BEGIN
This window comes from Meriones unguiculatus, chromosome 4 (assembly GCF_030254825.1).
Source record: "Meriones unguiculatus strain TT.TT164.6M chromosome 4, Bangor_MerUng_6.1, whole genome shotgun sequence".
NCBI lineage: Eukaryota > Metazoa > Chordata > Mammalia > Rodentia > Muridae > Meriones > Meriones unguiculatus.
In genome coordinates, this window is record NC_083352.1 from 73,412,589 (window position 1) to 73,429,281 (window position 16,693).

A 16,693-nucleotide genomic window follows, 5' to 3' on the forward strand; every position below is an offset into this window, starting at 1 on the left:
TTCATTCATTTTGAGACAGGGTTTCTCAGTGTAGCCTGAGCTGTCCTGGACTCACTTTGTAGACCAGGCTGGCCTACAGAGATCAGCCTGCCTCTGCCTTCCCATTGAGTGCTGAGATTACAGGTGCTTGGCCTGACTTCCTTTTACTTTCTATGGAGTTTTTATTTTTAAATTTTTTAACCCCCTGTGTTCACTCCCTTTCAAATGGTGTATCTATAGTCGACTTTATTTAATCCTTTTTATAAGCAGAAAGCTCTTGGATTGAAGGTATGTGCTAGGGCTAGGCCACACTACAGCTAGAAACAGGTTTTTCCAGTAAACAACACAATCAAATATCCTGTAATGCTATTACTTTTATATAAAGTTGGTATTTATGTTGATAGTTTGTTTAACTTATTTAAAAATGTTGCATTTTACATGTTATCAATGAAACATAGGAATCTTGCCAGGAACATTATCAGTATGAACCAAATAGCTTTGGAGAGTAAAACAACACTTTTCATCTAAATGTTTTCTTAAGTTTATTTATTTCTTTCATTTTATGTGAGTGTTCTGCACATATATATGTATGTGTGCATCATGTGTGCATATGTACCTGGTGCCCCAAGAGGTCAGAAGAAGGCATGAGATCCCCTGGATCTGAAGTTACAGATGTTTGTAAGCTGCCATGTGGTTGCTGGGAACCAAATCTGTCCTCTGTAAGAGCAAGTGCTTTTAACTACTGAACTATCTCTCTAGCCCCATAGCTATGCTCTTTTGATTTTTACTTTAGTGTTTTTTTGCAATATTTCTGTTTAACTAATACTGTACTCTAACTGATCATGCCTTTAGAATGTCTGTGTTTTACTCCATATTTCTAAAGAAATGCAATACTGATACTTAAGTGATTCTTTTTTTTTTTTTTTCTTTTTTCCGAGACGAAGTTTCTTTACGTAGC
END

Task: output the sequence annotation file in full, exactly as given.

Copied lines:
This window comes from Meriones unguiculatus, chromosome 4 (assembly GCF_030254825.1).
Source record: "Meriones unguiculatus strain TT.TT164.6M chromosome 4, Bangor_MerUng_6.1, whole genome shotgun sequence".
NCBI lineage: Eukaryota > Metazoa > Chordata > Mammalia > Rodentia > Muridae > Meriones > Meriones unguiculatus.
In genome coordinates, this window is record NC_083352.1 from 73,412,589 (window position 1) to 73,429,281 (window position 16,693).

A 16,693-nucleotide genomic window follows, 5' to 3' on the forward strand; every position below is an offset into this window, starting at 1 on the left:
TTCATTCATTTTGAGACAGGGTTTCTCAGTGTAGCCTGAGCTGTCCTGGACTCACTTTGTAGACCAGGCTGGCCTACAGAGATCAGCCTGCCTCTGCCTTCCCATTGAGTGCTGAGATTACAGGTGCTTGGCCTGACTTCCTTTTACTTTCTATGGAGTTTTTATTTTTAAATTTTTTAACCCCCTGTGTTCACTCCCTTTCAAATGGTGTATCTATAGTCGACTTTATTTAATCCTTTTTATAAGCAGAAAGCTCTTGGATTGAAGGTATGTGCTAGGGCTAGGCCACACTACAGCTAGAAACAGGTTTTTCCAGTAAACAACACAATCAAATATCCTGTAATGCTATTACTTTTATATAAAGTTGGTATTTATGTTGATAGTTTGTTTAACTTATTTAAAAATGTTGCATTTTACATGTTATCAATGAAACATAGGAATCTTGCCAGGAACATTATCAGTATGAACCAAATAGCTTTGGAGAGTAAAACAACACTTTTCATCTAAATGTTTTCTTAAGTTTATTTATTTCTTTCATTTTATGTGAGTGTTCTGCACATATATATGTATGTGTGCATCATGTGTGCATATGTACCTGGTGCCCCAAGAGGTCAGAAGAAGGCATGAGATCCCCTGGATCTGAAGTTACAGATGTTTGTAAGCTGCCATGTGGTTGCTGGGAACCAAATCTGTCCTCTGTAAGAGCAAGTGCTTTTAACTACTGAACTATCTCTCTAGCCCCATAGCTATGCTCTTTTGATTTTTACTTTAGTGTTTTTTTGCAATATTTCTGTTTAACTAATACTGTACTCTAACTGATCATGCCTTTAGAATGTCTGTGTTTTACTCCATATTTCTAAAGAAATGCAATACTGATACTTAAGTGATTCTTTTTTTTTTTTTTTCTTTTTTCCGAGACGAAGTTTCTTTACGTAGC